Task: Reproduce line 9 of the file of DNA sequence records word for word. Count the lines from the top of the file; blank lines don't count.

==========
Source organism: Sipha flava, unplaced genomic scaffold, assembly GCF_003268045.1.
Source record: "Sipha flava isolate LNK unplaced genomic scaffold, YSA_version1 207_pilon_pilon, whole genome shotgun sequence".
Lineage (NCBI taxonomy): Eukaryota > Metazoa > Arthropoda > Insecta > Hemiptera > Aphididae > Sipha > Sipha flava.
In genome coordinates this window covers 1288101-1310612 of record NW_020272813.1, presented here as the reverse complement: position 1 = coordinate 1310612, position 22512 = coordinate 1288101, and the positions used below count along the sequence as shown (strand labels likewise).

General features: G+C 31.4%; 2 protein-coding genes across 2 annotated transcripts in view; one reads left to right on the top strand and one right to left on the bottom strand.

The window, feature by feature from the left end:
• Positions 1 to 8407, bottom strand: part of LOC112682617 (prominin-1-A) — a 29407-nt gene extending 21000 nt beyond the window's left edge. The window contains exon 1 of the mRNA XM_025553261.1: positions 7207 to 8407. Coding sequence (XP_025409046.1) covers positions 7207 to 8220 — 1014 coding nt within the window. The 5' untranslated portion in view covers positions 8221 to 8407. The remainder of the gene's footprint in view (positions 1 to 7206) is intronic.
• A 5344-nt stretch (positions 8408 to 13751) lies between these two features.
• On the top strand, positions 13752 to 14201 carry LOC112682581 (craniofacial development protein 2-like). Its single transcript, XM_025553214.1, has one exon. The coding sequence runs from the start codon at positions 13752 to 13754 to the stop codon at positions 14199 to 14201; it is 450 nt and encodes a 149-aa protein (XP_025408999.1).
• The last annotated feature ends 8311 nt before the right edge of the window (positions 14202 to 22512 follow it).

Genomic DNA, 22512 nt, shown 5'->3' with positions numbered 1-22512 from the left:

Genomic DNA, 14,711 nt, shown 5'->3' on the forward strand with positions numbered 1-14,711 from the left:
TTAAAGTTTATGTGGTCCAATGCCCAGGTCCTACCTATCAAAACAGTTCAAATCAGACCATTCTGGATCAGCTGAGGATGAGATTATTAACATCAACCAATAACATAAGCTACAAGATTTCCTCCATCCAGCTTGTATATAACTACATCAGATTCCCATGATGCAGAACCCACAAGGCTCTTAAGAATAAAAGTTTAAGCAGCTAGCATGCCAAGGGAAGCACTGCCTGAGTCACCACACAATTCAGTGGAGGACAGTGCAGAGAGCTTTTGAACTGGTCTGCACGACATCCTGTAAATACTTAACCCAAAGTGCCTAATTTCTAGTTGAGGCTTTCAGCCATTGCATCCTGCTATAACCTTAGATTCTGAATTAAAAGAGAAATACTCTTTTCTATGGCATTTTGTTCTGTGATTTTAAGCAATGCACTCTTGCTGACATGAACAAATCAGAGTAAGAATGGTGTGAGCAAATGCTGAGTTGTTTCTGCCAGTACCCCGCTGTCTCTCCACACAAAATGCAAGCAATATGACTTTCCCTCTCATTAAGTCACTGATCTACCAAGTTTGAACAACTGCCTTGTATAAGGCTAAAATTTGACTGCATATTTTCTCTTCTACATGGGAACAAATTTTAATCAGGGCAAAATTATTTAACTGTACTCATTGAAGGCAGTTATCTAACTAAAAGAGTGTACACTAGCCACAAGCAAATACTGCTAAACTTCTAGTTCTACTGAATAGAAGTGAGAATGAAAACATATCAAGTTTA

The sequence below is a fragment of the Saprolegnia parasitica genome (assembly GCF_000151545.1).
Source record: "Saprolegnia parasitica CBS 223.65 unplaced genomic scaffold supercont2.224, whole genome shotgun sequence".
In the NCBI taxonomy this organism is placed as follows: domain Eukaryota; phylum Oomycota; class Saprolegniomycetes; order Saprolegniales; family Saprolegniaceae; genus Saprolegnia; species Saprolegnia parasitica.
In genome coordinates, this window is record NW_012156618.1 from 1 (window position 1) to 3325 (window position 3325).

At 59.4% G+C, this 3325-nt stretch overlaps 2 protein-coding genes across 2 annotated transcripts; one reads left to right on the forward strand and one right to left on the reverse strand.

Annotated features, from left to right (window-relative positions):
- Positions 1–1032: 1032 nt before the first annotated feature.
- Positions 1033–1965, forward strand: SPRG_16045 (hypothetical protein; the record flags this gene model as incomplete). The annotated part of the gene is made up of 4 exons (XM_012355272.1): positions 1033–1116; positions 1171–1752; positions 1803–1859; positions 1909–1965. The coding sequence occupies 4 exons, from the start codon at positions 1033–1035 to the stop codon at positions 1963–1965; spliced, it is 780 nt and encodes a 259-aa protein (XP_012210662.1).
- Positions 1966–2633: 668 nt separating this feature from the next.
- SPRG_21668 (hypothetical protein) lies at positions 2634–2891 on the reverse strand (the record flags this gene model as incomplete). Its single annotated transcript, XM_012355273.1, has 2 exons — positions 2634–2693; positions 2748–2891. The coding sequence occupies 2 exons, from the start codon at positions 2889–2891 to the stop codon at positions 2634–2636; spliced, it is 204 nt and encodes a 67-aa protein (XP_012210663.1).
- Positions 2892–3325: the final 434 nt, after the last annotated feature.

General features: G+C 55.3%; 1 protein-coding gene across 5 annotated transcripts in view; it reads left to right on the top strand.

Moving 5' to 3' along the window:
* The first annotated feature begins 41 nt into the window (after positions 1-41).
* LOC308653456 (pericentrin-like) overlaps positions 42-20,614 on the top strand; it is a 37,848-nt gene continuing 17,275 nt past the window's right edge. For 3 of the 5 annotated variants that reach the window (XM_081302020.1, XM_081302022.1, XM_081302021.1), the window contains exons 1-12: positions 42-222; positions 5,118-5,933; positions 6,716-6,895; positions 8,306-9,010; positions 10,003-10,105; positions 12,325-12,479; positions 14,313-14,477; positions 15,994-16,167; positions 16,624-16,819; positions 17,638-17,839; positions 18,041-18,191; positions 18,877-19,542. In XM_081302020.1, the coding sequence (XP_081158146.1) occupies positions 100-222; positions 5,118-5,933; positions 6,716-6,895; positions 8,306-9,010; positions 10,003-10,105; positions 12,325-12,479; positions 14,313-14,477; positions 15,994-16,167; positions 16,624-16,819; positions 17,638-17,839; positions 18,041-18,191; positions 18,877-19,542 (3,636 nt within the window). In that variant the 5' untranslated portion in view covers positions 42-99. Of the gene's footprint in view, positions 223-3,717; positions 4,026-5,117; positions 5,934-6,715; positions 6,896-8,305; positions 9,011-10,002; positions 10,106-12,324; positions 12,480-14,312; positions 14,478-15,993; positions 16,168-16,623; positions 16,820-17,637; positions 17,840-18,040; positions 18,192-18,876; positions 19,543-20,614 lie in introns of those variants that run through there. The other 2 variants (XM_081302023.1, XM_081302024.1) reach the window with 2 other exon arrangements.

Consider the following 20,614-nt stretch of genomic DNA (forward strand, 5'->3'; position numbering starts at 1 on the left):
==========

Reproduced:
• On the top strand, positions 13752 to 14201 carry LOC112682581 (craniofacial development protein 2-like). Its single transcript, XM_025553214.1, has one exon. The coding sequence runs from the start codon at positions 13752 to 13754 to the stop codon at positions 14199 to 14201; it is 450 nt and encodes a 149-aa protein (XP_025408999.1).